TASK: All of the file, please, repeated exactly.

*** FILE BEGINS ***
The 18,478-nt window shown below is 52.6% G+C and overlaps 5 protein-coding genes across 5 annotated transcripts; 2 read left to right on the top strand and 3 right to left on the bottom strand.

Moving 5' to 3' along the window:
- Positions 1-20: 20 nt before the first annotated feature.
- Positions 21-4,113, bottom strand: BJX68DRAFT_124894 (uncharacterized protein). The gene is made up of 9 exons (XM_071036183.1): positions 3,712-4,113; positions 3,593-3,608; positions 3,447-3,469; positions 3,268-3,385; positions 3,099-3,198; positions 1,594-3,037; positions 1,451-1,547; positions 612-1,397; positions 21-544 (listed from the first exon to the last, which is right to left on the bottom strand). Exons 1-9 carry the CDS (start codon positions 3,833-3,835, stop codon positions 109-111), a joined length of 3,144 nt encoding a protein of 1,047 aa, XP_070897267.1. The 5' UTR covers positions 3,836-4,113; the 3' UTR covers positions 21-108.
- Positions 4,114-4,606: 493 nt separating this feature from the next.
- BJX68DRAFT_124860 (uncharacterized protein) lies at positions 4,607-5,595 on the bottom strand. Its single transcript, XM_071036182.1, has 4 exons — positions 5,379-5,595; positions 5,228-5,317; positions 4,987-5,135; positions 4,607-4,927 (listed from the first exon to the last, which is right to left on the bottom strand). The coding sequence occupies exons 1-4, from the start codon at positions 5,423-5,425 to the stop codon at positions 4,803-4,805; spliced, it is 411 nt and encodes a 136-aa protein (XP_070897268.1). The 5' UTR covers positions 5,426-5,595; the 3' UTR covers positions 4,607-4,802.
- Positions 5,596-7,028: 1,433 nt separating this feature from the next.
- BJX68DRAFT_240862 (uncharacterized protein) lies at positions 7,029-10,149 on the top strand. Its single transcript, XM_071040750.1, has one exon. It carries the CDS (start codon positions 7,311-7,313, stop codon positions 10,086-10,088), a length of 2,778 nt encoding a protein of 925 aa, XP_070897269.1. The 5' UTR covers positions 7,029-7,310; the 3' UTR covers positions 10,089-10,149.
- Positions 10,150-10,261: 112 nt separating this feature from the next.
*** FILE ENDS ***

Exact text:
The 18,478-nt window shown below is 52.6% G+C and overlaps 5 protein-coding genes across 5 annotated transcripts; 2 read left to right on the top strand and 3 right to left on the bottom strand.

Moving 5' to 3' along the window:
- Positions 1-20: 20 nt before the first annotated feature.
- Positions 21-4,113, bottom strand: BJX68DRAFT_124894 (uncharacterized protein). The gene is made up of 9 exons (XM_071036183.1): positions 3,712-4,113; positions 3,593-3,608; positions 3,447-3,469; positions 3,268-3,385; positions 3,099-3,198; positions 1,594-3,037; positions 1,451-1,547; positions 612-1,397; positions 21-544 (listed from the first exon to the last, which is right to left on the bottom strand). Exons 1-9 carry the CDS (start codon positions 3,833-3,835, stop codon positions 109-111), a joined length of 3,144 nt encoding a protein of 1,047 aa, XP_070897267.1. The 5' UTR covers positions 3,836-4,113; the 3' UTR covers positions 21-108.
- Positions 4,114-4,606: 493 nt separating this feature from the next.
- BJX68DRAFT_124860 (uncharacterized protein) lies at positions 4,607-5,595 on the bottom strand. Its single transcript, XM_071036182.1, has 4 exons — positions 5,379-5,595; positions 5,228-5,317; positions 4,987-5,135; positions 4,607-4,927 (listed from the first exon to the last, which is right to left on the bottom strand). The coding sequence occupies exons 1-4, from the start codon at positions 5,423-5,425 to the stop codon at positions 4,803-4,805; spliced, it is 411 nt and encodes a 136-aa protein (XP_070897268.1). The 5' UTR covers positions 5,426-5,595; the 3' UTR covers positions 4,607-4,802.
- Positions 5,596-7,028: 1,433 nt separating this feature from the next.
- BJX68DRAFT_240862 (uncharacterized protein) lies at positions 7,029-10,149 on the top strand. Its single transcript, XM_071040750.1, has one exon. It carries the CDS (start codon positions 7,311-7,313, stop codon positions 10,086-10,088), a length of 2,778 nt encoding a protein of 925 aa, XP_070897269.1. The 5' UTR covers positions 7,029-7,310; the 3' UTR covers positions 10,089-10,149.
- Positions 10,150-10,261: 112 nt separating this feature from the next.